Johnson, a seventh-round draft pick, spent the first 15 weeks of the regular season on the practice squad. The 6-foot-3, 268-pound outside linebacker is arguably the best evidence of San Francisco developing young players through experience. Johnson was active for the final two regular season games and was active for the team’s Divisional Playoff win over the Green Bay Packers.

Johnson felt like he grew a great deal as a professional from everything he was exposed to while traveling with the team during the season.

“It’s great because you get to build your routines, the things you do before the games,” Johnson said. “When it’s your time to play, you don’t have to start over. You don’t have to start fresh. It gives you a foundation of what you want to do, where your goals are set before game starts.”

For Hampton, the road to Super Bowl XLVII was challenging to say the least. The undrafted running back spent the first 12 weeks of the regular season on the reserve/non-injury football list. Hampton was promoted to the active roster in late November, but was not active for any regular season or postseason games.

The 5-foot-9, 210-pound running back’s only time in a 49ers uniform for fans to observe was at the Super Bowl.

“It was a great experience,” Hampton said. “I have to thank Coach very much for that. It’s not every day, being a rookie that you get to enjoy the experience of the Super Bowl, just to be out there with the guys suited up, it was a dream come true.”

Hampton, like many of his young teammates, is eager to build of their Super Bowl experience. With a full offseason ahead of them to take advantage of, the up-and-coming talent on the 49ers roster looks to make the most of their offseason.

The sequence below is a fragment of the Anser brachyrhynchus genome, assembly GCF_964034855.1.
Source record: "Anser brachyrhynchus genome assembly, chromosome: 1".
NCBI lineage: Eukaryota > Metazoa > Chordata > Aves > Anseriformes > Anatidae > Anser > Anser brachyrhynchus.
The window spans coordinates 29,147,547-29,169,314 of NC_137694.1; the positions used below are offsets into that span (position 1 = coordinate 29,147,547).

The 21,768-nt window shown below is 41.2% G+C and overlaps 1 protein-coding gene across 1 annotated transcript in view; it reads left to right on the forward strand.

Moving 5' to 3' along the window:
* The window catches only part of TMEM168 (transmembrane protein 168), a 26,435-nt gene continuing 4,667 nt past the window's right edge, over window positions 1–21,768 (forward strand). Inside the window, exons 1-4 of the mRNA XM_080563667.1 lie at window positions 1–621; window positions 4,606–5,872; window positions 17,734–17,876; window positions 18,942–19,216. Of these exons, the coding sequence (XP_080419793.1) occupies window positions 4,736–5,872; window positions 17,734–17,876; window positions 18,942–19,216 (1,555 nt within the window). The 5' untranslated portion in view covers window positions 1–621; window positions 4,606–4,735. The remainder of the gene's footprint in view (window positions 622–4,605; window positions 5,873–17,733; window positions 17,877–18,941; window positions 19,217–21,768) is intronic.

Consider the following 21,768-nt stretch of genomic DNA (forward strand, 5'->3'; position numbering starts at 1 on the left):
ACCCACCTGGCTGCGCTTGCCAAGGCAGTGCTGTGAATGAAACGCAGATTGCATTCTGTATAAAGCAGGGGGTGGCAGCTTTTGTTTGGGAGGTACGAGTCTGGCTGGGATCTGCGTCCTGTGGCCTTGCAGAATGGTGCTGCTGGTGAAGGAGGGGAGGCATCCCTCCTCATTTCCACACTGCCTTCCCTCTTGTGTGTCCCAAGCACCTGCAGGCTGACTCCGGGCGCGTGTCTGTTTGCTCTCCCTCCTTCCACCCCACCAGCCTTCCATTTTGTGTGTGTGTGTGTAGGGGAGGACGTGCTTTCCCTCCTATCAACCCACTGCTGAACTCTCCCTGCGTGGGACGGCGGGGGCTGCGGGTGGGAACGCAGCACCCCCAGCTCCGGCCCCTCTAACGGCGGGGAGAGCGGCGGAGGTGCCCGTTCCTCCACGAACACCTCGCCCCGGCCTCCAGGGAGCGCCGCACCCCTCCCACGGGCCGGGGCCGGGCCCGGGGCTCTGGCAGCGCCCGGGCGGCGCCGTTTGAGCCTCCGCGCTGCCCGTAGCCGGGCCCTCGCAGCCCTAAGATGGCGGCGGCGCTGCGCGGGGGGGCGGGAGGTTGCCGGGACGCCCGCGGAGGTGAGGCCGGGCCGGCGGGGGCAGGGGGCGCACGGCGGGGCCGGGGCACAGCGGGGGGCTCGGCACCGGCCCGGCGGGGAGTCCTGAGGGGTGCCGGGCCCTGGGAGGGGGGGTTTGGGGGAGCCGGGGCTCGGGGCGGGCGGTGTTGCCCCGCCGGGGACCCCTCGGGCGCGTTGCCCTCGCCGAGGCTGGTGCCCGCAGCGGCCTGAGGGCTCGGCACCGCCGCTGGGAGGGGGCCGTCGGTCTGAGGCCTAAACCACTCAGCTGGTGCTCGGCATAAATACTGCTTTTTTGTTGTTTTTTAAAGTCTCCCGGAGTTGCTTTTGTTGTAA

“It all comes down to experience,” Hampton said. “Being a young guy and being able to experience things like traveling with the team, it’s all set up for the following years. You’ll know what to expect and you’ll know how to do your job even better.

“I’ve been preparing my whole life to play in the NFL,” Hampton added. “That’s what I’m going to do, continue to work hard and excel. Everyone can get better and that’s what I want to do.”

The same goes for Tolzien.

“The next move is to keep on keeping on,” the 49ers quarterback explained. “Keep on working because every day counts. I haven’t really established myself in this league yet so it’s a work in progress. You have to continue moving forward each day.”

Johnson said he’ll keep in contact with San Francisco’s coaching and strength staffs to figure out the best way he can improve this offseason. Johnson will head back to Maryland to spend time with friends and family, but plans on coming right back to work when the offseason program picks up.

Until that time comes, Johnson will reflect on a remarkable rookie season. And, he’ll think about Harbaugh’s gesture.

“He’s a great coach, a great guy and a great motivator,” the rookie linebacker said. “We’re just lucky to have him lead our team and it was an awesome experience.”